KC Royals reliever Luke Hochevar was diagnosed with thoracic outlet syndrome on Friday. Hochever will seek a second opinion, but is expected to miss the rest of the season.
According to the Cleveland Clinic website, thoracic outlet syndrome is actually a group of disorders that can involve nerves or blood vessels getting compressed between the collarbone and the rib cage. While the exact cause is unknown, it’s a common injury for people who play sports that involve repetitive arm movement—which perfectly describes a baseball player.
KC Royals pitcher Chris Young suffered from this problem for years before finally getting diagnosed in 2013. Young became the Comeback Player Of The Year for the Seattle Mariners in 2014, and went 11-6 with a 3.06 ERA for the Royals in 2015 before crashing this season.
Oddly enough, only 10 to 20 percent of patients require surgery to recover. Most can overcome the problem through a course of physical therapy. However, most patients with thoracic outlet syndrome involving blood vessels (veins or arteries) will require surgical repair. This is likely the reason why Hochevar is seeking a second opinion. He probably would like to avoid surgery.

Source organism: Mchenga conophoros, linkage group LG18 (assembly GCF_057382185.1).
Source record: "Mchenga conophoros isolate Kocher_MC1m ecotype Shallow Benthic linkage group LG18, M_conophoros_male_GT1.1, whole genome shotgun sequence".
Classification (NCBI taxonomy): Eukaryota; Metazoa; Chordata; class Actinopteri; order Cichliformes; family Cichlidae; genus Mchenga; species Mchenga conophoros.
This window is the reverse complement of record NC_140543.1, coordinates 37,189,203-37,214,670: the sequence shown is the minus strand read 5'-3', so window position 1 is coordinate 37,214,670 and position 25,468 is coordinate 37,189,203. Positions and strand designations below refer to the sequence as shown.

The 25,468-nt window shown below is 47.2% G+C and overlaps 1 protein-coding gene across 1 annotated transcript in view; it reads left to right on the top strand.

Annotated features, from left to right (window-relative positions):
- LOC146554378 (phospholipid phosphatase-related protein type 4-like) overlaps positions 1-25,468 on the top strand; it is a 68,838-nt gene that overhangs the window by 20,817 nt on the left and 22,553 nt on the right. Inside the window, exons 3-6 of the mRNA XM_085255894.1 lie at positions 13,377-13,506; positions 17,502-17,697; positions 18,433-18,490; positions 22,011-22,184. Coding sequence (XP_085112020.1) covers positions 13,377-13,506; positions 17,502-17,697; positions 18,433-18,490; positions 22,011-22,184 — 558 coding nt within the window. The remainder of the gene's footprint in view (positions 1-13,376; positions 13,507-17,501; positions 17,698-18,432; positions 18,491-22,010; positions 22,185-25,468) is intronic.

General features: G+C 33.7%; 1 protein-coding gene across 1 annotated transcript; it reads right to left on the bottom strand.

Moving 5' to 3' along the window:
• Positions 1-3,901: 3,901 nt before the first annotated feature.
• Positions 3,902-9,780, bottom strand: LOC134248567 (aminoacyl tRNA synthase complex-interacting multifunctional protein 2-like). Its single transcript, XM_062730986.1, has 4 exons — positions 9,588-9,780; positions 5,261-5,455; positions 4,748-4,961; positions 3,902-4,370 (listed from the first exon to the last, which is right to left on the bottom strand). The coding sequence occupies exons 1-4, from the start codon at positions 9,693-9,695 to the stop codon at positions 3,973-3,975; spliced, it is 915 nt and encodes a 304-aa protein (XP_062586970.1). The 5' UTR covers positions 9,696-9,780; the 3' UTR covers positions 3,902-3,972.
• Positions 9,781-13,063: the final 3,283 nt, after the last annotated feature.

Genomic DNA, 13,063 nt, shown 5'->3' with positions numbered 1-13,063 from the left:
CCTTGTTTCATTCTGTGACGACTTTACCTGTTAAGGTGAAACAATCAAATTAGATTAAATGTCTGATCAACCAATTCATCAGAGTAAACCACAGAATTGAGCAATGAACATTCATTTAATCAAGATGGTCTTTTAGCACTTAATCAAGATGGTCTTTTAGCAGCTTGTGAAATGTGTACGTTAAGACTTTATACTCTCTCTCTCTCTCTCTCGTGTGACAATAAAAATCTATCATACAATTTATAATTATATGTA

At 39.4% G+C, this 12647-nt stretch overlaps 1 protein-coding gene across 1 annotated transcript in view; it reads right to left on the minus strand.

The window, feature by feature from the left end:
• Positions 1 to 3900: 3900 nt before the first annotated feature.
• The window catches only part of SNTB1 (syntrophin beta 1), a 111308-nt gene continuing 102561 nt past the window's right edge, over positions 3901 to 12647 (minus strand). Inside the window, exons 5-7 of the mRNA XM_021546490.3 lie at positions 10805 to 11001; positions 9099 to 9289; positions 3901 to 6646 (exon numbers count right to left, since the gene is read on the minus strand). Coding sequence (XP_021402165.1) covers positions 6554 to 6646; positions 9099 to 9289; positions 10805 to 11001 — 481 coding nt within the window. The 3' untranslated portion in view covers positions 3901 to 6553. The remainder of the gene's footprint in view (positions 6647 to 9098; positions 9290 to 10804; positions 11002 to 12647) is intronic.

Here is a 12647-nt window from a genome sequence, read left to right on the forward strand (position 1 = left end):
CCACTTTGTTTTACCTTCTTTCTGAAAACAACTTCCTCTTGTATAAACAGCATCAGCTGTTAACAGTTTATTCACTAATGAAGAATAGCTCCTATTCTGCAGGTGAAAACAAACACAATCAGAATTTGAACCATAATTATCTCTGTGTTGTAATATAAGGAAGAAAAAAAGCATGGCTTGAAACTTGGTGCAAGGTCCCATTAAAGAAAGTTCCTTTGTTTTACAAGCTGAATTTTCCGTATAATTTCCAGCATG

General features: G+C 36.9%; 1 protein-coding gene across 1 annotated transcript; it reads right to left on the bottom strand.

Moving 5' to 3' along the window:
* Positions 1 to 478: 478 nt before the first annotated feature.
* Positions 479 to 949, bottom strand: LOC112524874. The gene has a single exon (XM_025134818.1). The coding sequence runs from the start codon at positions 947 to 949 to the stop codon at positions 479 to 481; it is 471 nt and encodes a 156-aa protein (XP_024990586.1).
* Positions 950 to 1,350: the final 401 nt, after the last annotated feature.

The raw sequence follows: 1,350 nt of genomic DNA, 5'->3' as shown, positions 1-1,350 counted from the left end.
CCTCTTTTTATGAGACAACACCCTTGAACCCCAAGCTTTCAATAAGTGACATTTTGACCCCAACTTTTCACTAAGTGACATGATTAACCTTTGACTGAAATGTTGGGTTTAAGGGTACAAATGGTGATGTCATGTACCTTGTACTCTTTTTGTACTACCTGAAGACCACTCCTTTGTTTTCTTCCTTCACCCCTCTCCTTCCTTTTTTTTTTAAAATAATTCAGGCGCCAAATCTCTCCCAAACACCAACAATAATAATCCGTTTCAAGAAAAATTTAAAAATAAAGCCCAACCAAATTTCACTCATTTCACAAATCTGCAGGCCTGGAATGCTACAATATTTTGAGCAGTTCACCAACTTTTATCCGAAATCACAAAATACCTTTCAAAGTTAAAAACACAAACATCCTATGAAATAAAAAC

Surgical repair is risky. Medscape.com states:
"Success rates for surgery vary dramatically in the literature. One review of 47 patients with thoracic outlet syndrome revealed 75% lower plexus and 50% upper plexus compressions remained asymptomatic at 4.6 years. Morbidity in this study involved 17% of patients and was most frequently the result of incisional pain. However, not all studies have been so impressive. One retrospective analysis of patients with nonspecific neurogenic thoracic outlet syndrome demonstrated work disability at 1 year after surgery in 60% of patients. At 4.8 years of follow-up, 72.5% patients were limited in activities"
Luke Hochevar is the second player in the Kansas City Royals organization to come down with thoracic outlet syndrome this season. Perennially injured prospect Kyle Zimmer was diagnosed with thoracic outlet syndrome earlier this month and elected to undergo surgery.
Whatever the results of Hochevar’s second opinion, his shoulder injury kills any interest that deadline buyers might have had in making a deal for him before August 1.